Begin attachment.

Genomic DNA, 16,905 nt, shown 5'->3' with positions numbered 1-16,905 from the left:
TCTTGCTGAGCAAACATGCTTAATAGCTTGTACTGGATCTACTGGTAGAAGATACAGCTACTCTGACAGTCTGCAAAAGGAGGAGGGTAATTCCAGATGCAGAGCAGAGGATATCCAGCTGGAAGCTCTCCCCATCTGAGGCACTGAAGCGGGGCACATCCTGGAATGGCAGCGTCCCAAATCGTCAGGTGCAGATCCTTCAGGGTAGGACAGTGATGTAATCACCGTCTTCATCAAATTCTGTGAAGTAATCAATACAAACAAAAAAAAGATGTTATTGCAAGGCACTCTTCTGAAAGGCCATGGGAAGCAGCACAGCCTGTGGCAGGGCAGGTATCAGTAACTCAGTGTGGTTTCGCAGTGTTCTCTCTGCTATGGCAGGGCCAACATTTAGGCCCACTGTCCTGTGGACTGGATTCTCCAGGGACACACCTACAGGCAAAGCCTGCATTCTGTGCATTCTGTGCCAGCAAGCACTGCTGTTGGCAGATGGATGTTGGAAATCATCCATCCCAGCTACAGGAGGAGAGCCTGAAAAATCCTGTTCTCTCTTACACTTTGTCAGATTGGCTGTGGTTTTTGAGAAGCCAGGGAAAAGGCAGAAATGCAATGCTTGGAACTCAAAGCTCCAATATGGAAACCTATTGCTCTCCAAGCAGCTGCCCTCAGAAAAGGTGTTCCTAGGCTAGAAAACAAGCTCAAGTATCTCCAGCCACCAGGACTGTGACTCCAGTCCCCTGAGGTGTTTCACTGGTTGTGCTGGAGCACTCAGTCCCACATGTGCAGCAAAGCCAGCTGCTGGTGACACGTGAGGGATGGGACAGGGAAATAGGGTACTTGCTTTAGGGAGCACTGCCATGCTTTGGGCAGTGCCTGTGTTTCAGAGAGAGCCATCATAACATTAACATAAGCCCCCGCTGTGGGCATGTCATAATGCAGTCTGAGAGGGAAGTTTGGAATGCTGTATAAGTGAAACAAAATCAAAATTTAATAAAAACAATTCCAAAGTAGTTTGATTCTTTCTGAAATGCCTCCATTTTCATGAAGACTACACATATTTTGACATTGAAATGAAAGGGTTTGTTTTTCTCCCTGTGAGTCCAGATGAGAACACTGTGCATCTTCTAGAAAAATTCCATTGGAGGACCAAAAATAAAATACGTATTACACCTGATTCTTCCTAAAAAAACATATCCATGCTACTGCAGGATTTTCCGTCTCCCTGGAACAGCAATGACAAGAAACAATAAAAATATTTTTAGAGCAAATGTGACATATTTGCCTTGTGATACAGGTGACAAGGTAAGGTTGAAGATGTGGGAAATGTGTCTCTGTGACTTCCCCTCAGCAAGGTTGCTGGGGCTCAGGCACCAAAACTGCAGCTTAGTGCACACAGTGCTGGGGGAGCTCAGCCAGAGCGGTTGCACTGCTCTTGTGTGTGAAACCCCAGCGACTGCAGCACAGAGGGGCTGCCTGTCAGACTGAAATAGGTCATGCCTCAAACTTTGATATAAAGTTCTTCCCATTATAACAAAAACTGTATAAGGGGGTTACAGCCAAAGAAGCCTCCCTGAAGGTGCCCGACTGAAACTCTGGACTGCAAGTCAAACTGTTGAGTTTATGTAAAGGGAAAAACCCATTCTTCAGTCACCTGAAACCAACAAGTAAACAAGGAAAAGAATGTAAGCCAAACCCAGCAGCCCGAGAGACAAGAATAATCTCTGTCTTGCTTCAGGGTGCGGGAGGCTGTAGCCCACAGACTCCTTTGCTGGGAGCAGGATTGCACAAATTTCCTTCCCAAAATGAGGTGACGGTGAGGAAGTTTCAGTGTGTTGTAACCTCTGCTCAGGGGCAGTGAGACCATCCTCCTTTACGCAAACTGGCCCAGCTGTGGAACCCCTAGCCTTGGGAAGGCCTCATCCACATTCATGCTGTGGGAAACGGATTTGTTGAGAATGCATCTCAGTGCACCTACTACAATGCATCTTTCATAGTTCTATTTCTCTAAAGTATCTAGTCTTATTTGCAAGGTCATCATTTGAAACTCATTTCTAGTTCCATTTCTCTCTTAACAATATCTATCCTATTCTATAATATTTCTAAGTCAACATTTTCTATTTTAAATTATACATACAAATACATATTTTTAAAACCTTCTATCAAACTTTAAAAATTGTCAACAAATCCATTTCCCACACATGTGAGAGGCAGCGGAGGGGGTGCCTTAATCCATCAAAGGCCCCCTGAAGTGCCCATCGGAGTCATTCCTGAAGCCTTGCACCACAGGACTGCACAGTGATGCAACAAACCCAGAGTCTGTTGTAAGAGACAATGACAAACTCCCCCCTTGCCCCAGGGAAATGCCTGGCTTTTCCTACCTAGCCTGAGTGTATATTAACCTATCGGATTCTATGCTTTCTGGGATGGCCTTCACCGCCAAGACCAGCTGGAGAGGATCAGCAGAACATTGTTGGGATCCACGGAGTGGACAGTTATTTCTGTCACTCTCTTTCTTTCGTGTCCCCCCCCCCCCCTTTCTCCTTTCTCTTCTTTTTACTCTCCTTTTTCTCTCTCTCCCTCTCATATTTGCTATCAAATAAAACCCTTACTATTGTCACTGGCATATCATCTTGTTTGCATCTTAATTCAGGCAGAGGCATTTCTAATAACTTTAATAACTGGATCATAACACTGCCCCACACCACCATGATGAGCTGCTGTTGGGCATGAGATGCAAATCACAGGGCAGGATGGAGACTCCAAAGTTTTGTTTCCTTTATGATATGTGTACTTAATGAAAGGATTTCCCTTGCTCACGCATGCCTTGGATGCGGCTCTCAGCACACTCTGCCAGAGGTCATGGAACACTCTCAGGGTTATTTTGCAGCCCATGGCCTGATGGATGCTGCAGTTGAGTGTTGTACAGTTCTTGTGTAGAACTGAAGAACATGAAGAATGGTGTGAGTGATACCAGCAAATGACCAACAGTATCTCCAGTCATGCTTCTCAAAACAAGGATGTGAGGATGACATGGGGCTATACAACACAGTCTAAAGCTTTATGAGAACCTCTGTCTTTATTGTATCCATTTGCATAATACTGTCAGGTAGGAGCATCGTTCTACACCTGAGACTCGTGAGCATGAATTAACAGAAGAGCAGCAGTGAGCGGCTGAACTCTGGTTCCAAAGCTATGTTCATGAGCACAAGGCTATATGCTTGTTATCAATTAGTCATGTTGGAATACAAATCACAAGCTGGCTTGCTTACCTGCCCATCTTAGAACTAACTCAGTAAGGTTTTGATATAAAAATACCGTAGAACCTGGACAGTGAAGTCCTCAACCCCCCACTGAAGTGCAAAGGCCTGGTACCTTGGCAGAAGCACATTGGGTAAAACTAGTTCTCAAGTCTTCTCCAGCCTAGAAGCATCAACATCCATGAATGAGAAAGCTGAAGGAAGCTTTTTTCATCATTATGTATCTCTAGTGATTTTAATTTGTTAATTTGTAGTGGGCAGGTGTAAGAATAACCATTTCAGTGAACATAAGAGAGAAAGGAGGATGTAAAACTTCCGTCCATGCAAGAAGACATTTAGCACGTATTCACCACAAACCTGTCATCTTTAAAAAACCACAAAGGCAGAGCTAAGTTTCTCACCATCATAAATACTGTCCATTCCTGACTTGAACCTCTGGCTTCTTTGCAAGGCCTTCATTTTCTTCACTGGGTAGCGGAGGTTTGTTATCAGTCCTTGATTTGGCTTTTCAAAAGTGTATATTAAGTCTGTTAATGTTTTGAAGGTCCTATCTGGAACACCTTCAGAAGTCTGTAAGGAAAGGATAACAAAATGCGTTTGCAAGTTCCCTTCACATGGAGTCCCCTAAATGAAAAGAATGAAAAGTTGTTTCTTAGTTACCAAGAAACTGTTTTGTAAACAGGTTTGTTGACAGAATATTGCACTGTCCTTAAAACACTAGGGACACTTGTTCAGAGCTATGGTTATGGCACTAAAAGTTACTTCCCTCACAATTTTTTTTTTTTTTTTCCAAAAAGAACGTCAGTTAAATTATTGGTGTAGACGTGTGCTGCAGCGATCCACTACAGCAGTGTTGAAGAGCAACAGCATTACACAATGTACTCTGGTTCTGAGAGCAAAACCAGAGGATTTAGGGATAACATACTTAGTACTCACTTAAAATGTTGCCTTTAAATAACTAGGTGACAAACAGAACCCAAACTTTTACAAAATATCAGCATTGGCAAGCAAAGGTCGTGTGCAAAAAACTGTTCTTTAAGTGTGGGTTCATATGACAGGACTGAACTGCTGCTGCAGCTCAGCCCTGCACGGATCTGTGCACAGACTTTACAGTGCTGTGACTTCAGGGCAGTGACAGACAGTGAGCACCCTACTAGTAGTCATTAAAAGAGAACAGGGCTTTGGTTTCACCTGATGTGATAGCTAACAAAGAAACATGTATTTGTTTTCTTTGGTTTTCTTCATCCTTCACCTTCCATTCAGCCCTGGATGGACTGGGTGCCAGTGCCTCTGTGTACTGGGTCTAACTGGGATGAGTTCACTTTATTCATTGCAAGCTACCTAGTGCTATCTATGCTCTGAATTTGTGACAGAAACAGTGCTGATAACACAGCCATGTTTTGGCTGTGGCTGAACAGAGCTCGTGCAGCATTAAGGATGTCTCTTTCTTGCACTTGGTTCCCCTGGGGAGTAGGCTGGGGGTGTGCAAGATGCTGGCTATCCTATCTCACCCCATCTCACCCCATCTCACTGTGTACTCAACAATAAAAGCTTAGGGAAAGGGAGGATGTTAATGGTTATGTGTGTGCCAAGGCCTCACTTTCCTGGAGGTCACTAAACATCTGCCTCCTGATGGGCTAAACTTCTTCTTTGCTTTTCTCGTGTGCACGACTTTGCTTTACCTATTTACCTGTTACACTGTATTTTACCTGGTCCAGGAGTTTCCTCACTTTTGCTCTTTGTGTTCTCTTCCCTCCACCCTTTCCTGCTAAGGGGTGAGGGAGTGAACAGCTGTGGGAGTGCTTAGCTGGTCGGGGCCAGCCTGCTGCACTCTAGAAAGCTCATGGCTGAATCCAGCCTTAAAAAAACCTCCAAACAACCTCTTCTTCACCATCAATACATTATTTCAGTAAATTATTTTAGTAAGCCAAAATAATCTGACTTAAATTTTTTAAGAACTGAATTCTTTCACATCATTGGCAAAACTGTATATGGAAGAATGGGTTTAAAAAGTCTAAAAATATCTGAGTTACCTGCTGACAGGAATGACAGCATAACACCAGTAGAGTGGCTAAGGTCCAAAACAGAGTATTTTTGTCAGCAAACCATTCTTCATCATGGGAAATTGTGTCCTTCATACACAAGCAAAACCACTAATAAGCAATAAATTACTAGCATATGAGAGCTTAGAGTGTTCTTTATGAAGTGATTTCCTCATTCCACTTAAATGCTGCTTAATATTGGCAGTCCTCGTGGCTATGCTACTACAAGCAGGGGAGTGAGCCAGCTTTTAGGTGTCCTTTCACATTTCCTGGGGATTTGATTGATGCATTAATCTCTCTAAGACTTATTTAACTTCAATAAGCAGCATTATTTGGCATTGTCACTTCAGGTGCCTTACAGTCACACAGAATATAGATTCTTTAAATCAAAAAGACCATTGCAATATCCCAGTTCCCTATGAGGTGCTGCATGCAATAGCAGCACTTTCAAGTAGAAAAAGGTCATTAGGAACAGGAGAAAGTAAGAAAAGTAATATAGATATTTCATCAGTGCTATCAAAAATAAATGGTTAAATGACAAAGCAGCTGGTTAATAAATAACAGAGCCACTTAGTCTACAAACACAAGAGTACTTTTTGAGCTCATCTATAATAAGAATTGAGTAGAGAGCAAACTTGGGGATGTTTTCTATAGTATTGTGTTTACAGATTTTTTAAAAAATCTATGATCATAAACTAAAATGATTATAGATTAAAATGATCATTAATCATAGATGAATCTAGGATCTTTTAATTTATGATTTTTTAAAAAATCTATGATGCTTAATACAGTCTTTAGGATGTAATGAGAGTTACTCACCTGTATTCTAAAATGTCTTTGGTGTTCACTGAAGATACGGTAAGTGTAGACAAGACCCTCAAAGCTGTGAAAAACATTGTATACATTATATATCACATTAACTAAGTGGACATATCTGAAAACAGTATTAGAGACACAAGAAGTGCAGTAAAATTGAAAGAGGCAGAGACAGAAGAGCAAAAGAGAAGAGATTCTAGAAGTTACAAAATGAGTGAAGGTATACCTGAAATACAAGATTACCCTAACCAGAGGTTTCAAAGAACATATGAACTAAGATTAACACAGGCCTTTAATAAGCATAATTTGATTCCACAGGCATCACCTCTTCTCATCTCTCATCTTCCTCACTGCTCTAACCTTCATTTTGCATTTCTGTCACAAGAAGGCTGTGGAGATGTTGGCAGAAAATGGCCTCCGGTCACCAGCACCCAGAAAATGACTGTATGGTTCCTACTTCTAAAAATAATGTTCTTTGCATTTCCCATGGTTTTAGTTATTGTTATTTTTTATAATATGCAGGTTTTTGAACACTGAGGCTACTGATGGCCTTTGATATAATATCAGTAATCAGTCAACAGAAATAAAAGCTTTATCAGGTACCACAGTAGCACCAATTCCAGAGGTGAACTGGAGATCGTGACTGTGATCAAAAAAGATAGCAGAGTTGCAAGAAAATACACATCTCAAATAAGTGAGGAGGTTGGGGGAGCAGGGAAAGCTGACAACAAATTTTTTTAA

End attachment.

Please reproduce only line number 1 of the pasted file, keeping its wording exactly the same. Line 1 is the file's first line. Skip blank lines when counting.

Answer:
Genomic DNA, 16,905 nt, shown 5'->3' with positions numbered 1-16,905 from the left: